Akuamma, contains the alkaloids: akuammine and pericine, as well as a number of related minor alkaloids.
Though technically classified as an opioid, Akuamma does not deliver the exact effects of other known opiates.
- Akuamma has traditionally been used in the treatment of malaria and diarrhea in Africa, but also as a mild painkiller.
- Akuamma has opioid analgesic activity.
- Akuammidine shows a preference for mu-opioid binding sites at mu-, delta-, and kappa-opioid binding sites, respectively.
- Akuammine may exhibit anti-inflammatory, skeletal muscle relaxant, and analgesic actions.
- Akuammine is an indole alkaloid that is structurally related to yohimbine and mitragynine.
- These analgesic actions of Akuamma are mediated via interaction with opioid receptors.
Akuamma seeds generally contain 3.5%-4.8% of Akuammine.
Akuammine is an indole alkaloid that is structurally related to yohimbine and mitragynine. Akuammine is soluble in ethanol. Traditionally akuamma seeds were powdered and taken orally. But given the extremely bitter nature of the seeds we suggest buying yourself some capsules.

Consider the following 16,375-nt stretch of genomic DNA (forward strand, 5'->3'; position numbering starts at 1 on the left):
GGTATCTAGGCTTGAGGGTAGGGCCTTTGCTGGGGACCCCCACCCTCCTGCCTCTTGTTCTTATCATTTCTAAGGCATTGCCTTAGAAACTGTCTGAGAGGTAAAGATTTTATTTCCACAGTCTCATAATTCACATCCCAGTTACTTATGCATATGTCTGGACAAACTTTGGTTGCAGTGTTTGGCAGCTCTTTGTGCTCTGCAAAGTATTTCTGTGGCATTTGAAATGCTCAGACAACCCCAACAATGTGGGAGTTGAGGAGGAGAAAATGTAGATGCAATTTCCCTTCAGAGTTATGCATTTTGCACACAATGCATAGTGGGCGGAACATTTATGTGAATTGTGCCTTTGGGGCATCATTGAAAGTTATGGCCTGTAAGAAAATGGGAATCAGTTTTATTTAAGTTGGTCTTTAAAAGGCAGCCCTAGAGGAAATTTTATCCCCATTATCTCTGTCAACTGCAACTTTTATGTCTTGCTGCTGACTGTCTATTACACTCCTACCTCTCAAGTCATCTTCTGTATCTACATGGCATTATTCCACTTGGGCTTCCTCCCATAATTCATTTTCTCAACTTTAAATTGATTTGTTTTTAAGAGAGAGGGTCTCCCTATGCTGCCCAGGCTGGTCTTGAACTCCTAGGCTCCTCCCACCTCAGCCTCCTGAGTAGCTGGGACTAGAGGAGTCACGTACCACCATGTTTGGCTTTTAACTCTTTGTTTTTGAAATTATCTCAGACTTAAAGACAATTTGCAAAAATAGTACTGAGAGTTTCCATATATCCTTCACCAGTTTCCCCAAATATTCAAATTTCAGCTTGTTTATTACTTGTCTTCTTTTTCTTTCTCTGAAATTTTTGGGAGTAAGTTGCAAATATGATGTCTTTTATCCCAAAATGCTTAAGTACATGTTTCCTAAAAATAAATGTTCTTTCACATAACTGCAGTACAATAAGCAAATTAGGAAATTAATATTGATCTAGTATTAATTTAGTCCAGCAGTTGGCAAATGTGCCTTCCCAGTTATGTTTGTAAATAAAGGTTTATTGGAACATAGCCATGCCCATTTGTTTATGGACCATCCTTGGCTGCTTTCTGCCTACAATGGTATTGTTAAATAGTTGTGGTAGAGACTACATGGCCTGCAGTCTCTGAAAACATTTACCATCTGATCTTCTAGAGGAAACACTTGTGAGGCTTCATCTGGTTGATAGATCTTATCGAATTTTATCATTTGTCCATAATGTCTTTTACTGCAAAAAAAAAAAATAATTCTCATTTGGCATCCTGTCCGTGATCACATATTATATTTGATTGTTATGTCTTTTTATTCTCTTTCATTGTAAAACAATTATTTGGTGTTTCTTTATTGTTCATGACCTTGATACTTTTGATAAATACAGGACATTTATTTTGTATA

May be helpful for:
Each capsule has approximately 800-880 mg of powdered Akuamma seeds. The shells were removed before grinding into powder.
Akuamma seeds are unique in the way they work, although they help pain through working on the opiate receptors, they are non narcotic and do not contain opium. They also have anti-inflammatory actions. These seeds are very bitter in taste, so it is recommended that you use them in capsules.
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